Published online Mar 21, 2019. doi: 10.3748/wjg.v25.i11.1327
Peer-review started: October 16, 2018
First decision: December 5, 2018
Revised: February 20, 2019
Accepted: February 22, 2019
Article in press: February 22, 2019
Published online: March 21, 2019
Hepatitis C virus (HCV) is a leading cause of worldwide liver-related morbidity and mortality. The World Health Organization released an integrated strategy targeting HCV-elimination by 2030. This study aims to estimate the required interventions to achieve elimination using updated information for direct-acting antiviral (DAA) treatment coverage, to compute the total costs (including indirect/societal costs) of the strategy and to identify whether the elimination strategy is cost-effective/cost-saving in Greece.
To estimate the required interventions and subsequent costs to achieve HCV elimination in Greece.
A previously validated mathematical model was adapted to the Greek HCV-infected population to compare the outcomes of DAA treatment without the additional implementation of awareness or screening campaigns versus an HCV elimination strategy, which includes a sufficient number of treated patients. We estimated the total costs (direct and indirect costs), the disability-adjusted life years and the incremental cost-effectiveness ratio using two different price scenarios.
Without the implementation of awareness or screening campaigns, approximately 20000 patients would be diagnosed and treated with DAAs by 2030. This strategy would result in a 19.6% increase in HCV-related mortality in 2030 compared to 2015. To achieve the elimination goal, 90000 patients need to be treated by 2030. Under the elimination scenario, viremic cases would decrease by 78.8% in 2030 compared to 2015. The cumulative direct costs to eliminate the disease would range from 2.1-2.3 billion euros (€) by 2030, while the indirect costs would be €1.1 billion. The total elimination cost in Greece would range from €3.2-3.4 billion by 2030. The cost per averted disability-adjusted life year is estimated between €10100 and €13380, indicating that the elimination strategy is very cost-effective. Furthermore, HCV elimination strategy would save €560-895 million by 2035.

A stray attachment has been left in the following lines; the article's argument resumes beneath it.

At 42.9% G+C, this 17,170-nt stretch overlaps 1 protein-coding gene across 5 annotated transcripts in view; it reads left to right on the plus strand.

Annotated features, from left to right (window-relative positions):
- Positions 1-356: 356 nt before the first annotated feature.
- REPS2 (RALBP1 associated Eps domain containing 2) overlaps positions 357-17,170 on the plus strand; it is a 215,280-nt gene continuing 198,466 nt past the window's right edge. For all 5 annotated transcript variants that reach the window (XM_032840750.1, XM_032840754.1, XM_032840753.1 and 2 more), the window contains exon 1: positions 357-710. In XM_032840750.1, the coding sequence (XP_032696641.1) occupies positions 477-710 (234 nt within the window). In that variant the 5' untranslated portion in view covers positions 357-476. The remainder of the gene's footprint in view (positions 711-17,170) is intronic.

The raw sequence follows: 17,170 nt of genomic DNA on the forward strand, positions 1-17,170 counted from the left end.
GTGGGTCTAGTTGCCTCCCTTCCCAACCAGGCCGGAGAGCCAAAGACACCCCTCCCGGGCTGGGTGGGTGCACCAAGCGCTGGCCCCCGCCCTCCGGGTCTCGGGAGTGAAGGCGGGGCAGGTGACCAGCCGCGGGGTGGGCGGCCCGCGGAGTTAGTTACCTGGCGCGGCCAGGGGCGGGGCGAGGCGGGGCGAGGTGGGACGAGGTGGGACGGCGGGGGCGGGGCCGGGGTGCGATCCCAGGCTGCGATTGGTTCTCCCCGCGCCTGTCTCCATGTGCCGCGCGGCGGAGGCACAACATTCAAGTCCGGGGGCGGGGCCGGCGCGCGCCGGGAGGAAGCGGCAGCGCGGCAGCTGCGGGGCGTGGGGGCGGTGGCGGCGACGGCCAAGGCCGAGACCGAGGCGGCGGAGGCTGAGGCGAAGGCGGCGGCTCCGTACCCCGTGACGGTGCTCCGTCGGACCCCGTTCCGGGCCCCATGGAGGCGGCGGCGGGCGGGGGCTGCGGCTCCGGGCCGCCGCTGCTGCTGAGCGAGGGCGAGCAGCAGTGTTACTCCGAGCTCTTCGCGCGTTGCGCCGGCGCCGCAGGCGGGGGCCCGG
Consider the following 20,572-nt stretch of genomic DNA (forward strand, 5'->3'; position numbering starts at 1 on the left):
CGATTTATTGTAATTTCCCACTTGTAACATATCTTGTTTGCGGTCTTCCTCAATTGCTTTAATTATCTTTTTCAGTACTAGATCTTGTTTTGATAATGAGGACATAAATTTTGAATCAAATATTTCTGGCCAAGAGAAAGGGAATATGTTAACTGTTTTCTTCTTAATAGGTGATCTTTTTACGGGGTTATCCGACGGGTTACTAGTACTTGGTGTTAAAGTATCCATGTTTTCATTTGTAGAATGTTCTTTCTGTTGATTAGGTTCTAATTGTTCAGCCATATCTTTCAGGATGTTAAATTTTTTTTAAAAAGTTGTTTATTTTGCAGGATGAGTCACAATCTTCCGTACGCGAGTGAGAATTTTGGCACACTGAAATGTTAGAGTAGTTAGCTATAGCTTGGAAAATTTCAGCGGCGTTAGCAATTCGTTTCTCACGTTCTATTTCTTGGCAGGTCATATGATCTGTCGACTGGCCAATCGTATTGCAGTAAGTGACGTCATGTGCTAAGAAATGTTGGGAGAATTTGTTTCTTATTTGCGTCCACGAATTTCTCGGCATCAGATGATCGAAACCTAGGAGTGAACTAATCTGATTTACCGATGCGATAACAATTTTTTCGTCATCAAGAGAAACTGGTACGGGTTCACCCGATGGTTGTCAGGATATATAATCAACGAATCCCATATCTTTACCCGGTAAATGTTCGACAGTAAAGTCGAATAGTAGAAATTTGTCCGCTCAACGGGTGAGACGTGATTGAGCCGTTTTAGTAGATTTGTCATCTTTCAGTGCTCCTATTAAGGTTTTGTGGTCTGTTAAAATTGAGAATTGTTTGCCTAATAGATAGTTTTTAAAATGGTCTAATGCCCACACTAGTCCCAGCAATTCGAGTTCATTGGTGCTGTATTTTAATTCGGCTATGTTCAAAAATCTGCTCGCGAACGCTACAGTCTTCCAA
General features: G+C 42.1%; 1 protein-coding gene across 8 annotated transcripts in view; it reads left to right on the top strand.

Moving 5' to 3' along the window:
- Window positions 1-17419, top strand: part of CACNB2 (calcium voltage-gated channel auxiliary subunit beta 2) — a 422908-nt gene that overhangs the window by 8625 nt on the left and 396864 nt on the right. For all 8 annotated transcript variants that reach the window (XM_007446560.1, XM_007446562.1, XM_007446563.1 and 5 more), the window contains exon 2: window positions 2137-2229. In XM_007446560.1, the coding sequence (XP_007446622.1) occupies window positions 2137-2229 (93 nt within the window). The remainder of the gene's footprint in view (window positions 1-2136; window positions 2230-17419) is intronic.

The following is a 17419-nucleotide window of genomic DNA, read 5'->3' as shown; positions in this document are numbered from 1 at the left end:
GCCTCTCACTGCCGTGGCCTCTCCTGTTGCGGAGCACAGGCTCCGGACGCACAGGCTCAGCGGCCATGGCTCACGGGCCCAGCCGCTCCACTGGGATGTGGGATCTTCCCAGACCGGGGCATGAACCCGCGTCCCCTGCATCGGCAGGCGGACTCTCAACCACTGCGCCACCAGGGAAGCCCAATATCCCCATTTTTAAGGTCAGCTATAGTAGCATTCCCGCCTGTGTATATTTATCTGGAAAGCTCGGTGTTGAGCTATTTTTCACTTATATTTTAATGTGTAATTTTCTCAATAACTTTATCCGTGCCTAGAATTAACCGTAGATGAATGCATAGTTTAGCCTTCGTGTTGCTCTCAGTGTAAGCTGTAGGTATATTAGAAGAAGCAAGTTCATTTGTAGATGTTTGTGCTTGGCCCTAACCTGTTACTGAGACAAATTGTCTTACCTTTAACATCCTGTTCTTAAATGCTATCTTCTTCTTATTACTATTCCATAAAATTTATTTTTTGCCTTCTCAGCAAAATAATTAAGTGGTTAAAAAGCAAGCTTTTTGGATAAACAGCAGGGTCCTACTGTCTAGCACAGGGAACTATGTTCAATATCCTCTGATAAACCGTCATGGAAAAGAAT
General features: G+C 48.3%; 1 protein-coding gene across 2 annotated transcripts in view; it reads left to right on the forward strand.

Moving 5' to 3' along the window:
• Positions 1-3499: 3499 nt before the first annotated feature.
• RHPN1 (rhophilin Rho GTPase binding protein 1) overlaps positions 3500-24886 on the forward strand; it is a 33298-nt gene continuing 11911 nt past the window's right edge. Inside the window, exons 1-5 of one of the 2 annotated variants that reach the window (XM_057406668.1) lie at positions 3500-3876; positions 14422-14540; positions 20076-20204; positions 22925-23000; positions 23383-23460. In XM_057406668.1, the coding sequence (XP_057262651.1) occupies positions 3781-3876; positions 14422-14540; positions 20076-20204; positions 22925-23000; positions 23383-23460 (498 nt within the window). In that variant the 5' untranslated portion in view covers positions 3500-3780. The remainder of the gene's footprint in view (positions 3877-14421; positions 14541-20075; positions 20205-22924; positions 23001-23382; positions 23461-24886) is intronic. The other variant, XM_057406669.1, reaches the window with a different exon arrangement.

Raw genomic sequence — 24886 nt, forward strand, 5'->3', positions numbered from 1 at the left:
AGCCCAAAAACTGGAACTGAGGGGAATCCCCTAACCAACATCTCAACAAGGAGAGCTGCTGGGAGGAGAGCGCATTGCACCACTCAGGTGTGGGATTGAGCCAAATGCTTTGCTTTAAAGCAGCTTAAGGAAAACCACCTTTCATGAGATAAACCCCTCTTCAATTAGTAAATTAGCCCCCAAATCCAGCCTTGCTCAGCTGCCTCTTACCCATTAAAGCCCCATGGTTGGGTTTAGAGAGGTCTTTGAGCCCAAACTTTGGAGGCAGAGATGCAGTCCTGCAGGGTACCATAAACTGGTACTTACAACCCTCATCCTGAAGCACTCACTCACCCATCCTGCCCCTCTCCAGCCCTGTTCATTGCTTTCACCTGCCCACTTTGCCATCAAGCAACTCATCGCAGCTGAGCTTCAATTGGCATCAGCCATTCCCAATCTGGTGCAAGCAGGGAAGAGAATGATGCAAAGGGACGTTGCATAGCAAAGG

Without large screening programs, elimination of HCV cannot be achieved. The HCV elimination strategy is feasible and cost-saving despite the uncertainty of the future cost of DAAs in Greece.
Core tip: Elimination of hepatitis C virus (commonly known as HCV) cannot be achieved in Greece without the implementation of large awareness and screening programs, as treatment coverage will be suboptimal. To achieve the elimination goals, 90000 patients need to be treated by 2030. The overall cumulative cost of elimination would range from 3.2-3.4 billion euros by 2030. The HCV elimination strategy in Greece is feasible and cost-saving despite the uncertainty of the future cost of the direct-acting antivirals.